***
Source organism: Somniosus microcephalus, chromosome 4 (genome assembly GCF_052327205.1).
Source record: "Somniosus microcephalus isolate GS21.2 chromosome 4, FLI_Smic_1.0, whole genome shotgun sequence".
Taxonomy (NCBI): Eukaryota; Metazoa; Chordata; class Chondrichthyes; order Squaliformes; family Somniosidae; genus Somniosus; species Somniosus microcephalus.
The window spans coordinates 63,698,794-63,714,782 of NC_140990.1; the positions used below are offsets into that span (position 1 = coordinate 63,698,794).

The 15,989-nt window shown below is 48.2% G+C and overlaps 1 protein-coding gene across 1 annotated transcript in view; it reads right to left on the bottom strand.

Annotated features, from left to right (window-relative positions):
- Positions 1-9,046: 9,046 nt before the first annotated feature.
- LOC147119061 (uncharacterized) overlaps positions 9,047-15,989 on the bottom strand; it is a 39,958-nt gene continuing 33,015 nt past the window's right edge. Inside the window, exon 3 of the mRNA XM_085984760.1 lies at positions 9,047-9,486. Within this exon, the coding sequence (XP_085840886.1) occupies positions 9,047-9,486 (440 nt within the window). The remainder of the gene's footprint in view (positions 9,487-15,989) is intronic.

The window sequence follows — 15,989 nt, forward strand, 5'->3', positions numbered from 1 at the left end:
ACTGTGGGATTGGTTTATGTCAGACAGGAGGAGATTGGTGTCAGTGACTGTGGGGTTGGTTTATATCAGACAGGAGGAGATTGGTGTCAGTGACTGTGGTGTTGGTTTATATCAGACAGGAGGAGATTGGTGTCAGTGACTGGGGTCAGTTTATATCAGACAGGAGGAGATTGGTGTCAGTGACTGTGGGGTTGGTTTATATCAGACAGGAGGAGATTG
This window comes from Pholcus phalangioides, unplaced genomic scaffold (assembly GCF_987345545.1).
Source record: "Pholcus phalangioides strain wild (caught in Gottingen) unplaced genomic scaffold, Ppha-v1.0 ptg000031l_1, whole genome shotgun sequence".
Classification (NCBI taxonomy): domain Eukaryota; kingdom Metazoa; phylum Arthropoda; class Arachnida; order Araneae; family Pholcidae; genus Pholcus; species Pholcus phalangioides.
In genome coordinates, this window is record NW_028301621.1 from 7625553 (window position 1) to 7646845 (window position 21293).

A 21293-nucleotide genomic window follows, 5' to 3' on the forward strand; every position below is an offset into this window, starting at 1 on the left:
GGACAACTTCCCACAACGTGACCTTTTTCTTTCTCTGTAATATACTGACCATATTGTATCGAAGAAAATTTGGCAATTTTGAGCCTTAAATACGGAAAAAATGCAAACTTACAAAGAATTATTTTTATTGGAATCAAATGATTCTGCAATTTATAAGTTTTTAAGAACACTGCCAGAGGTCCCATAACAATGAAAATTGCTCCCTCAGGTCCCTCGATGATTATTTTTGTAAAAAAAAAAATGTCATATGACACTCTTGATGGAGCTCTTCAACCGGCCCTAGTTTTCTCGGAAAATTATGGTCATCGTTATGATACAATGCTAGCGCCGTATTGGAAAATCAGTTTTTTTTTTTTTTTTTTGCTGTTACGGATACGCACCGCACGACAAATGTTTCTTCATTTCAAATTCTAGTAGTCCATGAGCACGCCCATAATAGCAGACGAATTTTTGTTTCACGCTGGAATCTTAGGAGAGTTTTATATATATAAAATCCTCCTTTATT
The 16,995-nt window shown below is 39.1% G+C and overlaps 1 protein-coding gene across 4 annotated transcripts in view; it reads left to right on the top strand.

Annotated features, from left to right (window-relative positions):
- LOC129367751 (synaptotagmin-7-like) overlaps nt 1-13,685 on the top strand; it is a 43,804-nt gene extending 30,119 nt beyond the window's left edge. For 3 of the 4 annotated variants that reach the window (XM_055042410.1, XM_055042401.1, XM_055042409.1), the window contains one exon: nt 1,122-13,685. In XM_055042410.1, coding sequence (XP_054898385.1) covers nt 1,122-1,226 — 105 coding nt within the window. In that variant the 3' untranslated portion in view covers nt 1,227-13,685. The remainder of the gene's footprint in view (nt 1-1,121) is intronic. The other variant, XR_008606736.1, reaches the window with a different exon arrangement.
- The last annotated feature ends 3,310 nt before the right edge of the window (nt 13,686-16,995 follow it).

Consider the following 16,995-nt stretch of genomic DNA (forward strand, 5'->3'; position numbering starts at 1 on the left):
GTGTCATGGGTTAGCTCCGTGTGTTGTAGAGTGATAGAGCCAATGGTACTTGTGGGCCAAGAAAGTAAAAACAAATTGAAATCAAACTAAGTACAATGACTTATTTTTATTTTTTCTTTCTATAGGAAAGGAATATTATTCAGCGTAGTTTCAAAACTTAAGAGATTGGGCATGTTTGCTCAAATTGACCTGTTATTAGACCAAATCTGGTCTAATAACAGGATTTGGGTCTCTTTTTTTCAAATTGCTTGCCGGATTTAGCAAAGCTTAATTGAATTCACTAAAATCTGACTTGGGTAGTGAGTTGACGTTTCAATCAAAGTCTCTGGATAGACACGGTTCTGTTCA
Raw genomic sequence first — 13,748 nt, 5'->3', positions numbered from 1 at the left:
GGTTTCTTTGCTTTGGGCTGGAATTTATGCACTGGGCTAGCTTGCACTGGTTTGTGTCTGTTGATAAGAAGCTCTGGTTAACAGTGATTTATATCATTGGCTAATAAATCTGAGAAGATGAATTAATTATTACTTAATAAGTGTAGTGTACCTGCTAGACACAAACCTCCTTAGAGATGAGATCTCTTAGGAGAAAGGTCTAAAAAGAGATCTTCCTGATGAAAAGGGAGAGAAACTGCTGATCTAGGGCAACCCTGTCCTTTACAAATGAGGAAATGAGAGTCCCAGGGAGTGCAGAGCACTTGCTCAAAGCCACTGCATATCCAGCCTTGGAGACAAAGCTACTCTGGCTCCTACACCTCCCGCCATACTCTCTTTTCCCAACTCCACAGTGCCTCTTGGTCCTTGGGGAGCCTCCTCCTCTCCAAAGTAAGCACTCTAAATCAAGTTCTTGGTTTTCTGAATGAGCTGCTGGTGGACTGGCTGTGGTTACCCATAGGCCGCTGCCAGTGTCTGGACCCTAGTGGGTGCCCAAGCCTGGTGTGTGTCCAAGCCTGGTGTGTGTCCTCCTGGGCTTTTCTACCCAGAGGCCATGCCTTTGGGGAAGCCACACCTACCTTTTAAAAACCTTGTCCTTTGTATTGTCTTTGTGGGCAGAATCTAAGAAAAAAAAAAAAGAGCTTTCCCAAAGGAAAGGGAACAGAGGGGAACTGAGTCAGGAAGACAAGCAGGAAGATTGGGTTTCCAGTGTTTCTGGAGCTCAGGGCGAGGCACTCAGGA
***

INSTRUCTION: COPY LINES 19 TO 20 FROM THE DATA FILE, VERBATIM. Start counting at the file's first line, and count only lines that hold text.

- LOC129367751 (synaptotagmin-7-like) overlaps nt 1-13,685 on the top strand; it is a 43,804-nt gene extending 30,119 nt beyond the window's left edge. For 3 of the 4 annotated variants that reach the window (XM_055042410.1, XM_055042401.1, XM_055042409.1), the window contains one exon: nt 1,122-13,685. In XM_055042410.1, coding sequence (XP_054898385.1) covers nt 1,122-1,226 — 105 coding nt within the window. In that variant the 3' untranslated portion in view covers nt 1,227-13,685. The remainder of the gene's footprint in view (nt 1-1,121) is intronic. The other variant, XR_008606736.1, reaches the window with a different exon arrangement.
- The last annotated feature ends 3,310 nt before the right edge of the window (nt 13,686-16,995 follow it).